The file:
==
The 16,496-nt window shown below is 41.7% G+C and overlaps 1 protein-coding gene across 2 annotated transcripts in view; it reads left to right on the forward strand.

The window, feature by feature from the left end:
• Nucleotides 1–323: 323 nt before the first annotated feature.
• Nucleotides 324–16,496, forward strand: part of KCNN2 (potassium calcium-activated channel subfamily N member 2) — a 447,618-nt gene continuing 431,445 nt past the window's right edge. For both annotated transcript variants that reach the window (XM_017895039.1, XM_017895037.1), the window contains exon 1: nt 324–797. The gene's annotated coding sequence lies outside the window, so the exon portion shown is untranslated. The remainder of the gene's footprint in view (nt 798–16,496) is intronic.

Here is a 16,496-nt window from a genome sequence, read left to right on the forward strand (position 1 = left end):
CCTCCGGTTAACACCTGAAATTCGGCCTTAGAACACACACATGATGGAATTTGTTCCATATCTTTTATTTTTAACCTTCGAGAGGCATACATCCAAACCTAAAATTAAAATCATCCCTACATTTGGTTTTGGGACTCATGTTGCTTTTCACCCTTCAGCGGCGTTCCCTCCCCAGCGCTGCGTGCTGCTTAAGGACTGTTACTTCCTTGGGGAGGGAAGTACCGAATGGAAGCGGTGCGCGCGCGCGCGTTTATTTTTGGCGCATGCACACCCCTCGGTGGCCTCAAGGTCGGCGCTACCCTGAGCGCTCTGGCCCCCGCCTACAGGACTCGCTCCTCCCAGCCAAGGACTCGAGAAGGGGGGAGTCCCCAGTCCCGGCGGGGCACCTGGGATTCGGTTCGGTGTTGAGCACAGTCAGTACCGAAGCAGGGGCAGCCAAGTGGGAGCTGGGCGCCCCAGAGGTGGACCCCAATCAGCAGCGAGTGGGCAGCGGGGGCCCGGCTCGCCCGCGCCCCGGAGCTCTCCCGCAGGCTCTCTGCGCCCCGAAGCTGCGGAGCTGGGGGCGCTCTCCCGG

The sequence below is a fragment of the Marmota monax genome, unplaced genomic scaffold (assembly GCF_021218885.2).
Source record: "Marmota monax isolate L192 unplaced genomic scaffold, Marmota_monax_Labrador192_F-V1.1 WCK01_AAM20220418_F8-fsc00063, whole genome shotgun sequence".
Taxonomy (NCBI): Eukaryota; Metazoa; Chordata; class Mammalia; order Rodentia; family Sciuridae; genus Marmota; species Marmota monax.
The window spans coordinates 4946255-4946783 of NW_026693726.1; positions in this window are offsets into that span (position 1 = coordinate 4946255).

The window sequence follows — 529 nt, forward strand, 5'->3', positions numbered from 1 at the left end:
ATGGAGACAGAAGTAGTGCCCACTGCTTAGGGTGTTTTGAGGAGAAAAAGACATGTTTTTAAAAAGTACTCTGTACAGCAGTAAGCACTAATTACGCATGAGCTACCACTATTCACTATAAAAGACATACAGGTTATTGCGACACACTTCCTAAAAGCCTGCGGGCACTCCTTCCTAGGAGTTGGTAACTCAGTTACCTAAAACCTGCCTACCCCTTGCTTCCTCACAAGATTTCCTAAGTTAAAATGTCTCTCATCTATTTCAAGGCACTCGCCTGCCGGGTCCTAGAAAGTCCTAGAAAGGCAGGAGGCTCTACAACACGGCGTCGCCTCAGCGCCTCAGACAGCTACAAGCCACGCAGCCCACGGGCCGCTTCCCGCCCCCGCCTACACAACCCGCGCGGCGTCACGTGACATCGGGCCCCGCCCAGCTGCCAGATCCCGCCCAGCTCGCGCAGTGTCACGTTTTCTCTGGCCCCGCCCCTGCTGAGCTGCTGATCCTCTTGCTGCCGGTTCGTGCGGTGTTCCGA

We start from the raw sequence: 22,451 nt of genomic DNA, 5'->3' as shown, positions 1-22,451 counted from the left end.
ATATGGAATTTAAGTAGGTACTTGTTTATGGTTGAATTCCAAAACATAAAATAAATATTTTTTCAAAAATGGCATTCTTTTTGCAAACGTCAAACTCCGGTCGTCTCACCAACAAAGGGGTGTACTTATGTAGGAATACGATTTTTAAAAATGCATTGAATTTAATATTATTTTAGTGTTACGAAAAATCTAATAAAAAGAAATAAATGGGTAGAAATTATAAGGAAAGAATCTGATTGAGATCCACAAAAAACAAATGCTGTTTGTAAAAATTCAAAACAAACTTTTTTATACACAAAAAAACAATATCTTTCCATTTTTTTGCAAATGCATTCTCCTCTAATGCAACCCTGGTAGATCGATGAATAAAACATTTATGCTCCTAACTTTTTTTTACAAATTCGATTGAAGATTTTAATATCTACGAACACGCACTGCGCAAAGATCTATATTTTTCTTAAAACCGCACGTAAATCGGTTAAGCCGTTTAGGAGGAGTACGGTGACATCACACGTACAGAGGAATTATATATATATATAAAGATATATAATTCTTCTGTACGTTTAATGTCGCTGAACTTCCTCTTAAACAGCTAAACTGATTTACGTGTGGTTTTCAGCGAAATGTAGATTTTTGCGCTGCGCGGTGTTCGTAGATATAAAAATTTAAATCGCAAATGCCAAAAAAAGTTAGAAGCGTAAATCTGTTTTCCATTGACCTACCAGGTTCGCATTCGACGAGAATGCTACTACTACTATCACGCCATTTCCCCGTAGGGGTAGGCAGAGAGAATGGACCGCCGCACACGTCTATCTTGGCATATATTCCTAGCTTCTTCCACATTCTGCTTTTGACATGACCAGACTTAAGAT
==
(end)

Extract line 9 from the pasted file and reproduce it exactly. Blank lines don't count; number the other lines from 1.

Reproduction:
Taxonomy (NCBI): Eukaryota; Metazoa; Chordata; class Mammalia; order Rodentia; family Sciuridae; genus Marmota; species Marmota monax.